Major miner: Patrick McLoughlin interview

Written by Sam Macrory on 25 March 2014 in Interview
Interview
Tory stalwart and former coalminer, straight talker and delicate negotiator, long-serving whip and coalition softy: current transport secretary Patrick McLoughlin is an enigma at the heart of government. Sam Macrory finds out just what he’s learnt at the university of life, and how he brings those lessons to the department’s infrastructure headaches. Photos by Ray Burmiston

Jaded commuters everywhere may be uplifted, or crushed a little bit more, by the following travel update: even the secretary of state for transport has been left stranded at the platform.

Last month, after catching the train from Duffield, Patrick McLoughlin arrived in Derby seven minutes later to board a mainline service to London. At least that was the plan.

“We pulled into the station at Derby to see the London train just pull out, literally as we walked across the platform to it. That was a very useful exercise…” McLoughlin recalls with a smile that combines amusement with a hint of menace.

Most disgruntled passengers were left searching for a lukewarm coffee and hoping for a reasonably short wait for the next train, but when your place of work includes a vast top floor office at the Department for Transport and a seat round the cabinet table, the response is a little more generous.

“Some people recognised me as the secretary of state for transport,” McLoughlin adds. “I won’t say I wrote an angry letter, but a fairly robust phone call took place.”

Given that McLoughlin was his party’s chief whip for seven years before switching to his current role, “fairly robust”, it is safe to say, won’t even come close to describing that phone call.

 Timetables – and occasionally delays – are a familiar part of McLoughlin’s day job. He’s recently admitted that legislation for the controversial HS2 line won’t make it through parliament before the general election, while a contentious report into the future of British aviation will only be published once the election has passed.

But McLoughlin has a knack for making connections in a way that many other ministers might not. He’s a former miner – McLoughlin’s 1983 election poster, which shows him dressed in full mining attire, hangs on his wall – and, he thinks, the only member of the cabinet who didn’t go to university.

As an Eton-heavy chumocracy sits at the heart of government, McLoughlin is a very different type of minister. And he’s proud of it too, handing out a postcard of that election poster – McLoughlin has a drawer-load in his desk – before I leave. Appropriately enough, the man about to become the longest serving transport secretary since Alistair Darling left office in 2006 had already travelled a long way even before he famously served as the aviation minister with a fear of flying during the final years of the Thatcher government.

Luckily, he’s over that particular phobia. Well, nearly. “I’m not as bad as I used to be. It’s just getting on with it and saying, ‘just grow up’. When I first became the aviation minister I did have a fear of flying and my wife would say ‘you drive down the M1 every week and you’re in far more danger than you are in a plane.’”

If only he could make the journey by train. A high speed one to be exact. The HS2 delay is, whatever language the straight-talking McLoughlin settles on, a blow to his record in office. So what went wrong?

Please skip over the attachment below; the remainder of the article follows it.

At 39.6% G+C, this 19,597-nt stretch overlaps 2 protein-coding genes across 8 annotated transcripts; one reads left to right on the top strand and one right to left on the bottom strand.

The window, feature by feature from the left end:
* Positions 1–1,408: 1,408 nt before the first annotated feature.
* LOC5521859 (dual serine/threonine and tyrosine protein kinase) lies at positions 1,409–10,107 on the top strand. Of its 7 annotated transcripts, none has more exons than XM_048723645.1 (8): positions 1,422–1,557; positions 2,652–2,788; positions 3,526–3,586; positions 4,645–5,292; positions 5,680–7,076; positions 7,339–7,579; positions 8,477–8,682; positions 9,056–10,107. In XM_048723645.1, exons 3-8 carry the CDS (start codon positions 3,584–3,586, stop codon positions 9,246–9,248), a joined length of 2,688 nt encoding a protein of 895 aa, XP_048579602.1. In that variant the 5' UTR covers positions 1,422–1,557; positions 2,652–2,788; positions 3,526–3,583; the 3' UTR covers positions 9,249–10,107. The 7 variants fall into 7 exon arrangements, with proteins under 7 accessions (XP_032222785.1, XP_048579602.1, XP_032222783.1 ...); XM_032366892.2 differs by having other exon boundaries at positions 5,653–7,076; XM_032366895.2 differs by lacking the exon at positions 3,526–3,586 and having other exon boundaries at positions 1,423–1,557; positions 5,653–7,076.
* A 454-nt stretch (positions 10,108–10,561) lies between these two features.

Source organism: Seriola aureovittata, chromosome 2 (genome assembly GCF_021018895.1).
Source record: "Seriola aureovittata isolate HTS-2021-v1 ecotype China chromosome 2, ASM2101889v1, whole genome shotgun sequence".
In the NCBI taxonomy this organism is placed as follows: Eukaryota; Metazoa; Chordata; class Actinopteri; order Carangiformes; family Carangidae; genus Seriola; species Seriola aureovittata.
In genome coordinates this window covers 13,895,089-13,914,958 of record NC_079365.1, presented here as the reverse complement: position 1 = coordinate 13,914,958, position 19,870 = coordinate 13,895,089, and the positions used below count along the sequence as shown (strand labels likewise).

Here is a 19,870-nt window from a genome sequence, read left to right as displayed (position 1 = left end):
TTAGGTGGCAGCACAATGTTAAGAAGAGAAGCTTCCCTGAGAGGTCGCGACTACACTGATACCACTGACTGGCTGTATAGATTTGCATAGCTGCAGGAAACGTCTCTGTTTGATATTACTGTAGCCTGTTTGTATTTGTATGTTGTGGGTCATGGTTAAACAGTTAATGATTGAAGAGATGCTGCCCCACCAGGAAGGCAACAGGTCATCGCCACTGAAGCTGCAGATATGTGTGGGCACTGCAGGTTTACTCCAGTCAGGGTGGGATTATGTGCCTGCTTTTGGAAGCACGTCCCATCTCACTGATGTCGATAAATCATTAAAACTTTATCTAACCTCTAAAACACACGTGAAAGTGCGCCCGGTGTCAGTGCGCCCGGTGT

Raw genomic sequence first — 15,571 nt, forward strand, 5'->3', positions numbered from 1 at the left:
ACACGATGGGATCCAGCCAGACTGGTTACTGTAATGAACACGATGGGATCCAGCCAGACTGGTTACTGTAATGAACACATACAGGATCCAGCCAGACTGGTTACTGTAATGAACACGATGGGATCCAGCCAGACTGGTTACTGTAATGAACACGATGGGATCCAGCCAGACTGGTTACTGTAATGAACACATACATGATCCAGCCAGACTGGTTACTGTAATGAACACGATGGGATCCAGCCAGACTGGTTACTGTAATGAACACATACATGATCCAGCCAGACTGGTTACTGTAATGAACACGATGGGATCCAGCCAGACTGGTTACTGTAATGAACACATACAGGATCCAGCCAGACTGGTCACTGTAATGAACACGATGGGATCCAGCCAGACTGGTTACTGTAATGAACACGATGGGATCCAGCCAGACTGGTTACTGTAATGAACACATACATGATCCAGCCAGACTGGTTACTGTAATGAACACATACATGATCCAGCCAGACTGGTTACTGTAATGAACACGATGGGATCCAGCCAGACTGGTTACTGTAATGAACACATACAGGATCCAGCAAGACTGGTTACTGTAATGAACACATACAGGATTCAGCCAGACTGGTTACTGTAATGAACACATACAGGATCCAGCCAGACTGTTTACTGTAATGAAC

“I don’t think there’s much gone wrong,” comes the blunt reply. “If [the bill] is through, fine, but I was just being realistic. Some people were saying our eyes were sort of closed to the process of the hybrid bill, [but] if you look at other hybrid bills they do take some time to go through their process. It was always incredibly ambitious to say that you would get it on the statute book for 2015, and we have made some alterations and changes to it. What’s important is it gets the right amount of scrutiny.”

He doesn’t need to worry: HS2 will now be an issue on the doorstep at the general election, causing a potential headache for MPs from all parties whose constituencies would be affected by a new route, with concerns that the cost of the project will rise with the delay. “Of course, MPs who have got constituencies affected by it will be making their case… I accept that if you’ve got a direct constituency interest that is something that bears on you,” he admits.

“But overall the government has to look at what is in the national interest, and I believe that HS2 is in the national interest. The House of Commons has overall got to look at the overall principle.”

He’s convinced that Labour will remain part of a cross-party consensus, even if shadow chancellor Ed Balls pointedly noted that there would be no blank cheque for the project if he were in the Treasury. McLoughlin shakes his head. “There is no blank cheque. And George Osborne wasn’t going to give me one.” And for any disgruntled Tories looking at their local interests, McLoughlin urges a shift in the message. Stop talking about speed; talk about capacity.

“Look, it’s something I inherited, it was something that was here when I came here, but it isn’t just about speed,” he says about the reasoning behind HS2. “That is the annoying thing: because it’s called High Speed Two everyone thinks it’s just about speed. It isn’t. The West Coast Line is the busiest railway line anywhere in Europe. We’ve seen a doubling of the passenger numbers overall. If you do start to talk to people about capacity, they do get it.”

If that’s true, then McLoughlin will be hoping that the capacity message will allow him – or his successor – to finally solve the problem of Britain’s congested runways. But Howard Davies, who is leading a commission into the future of British aviation, won’t report until after the 2015 election, with action on whatever Davies suggests set to begin in the next parliament. The voting public doesn’t seem to have a say the matter.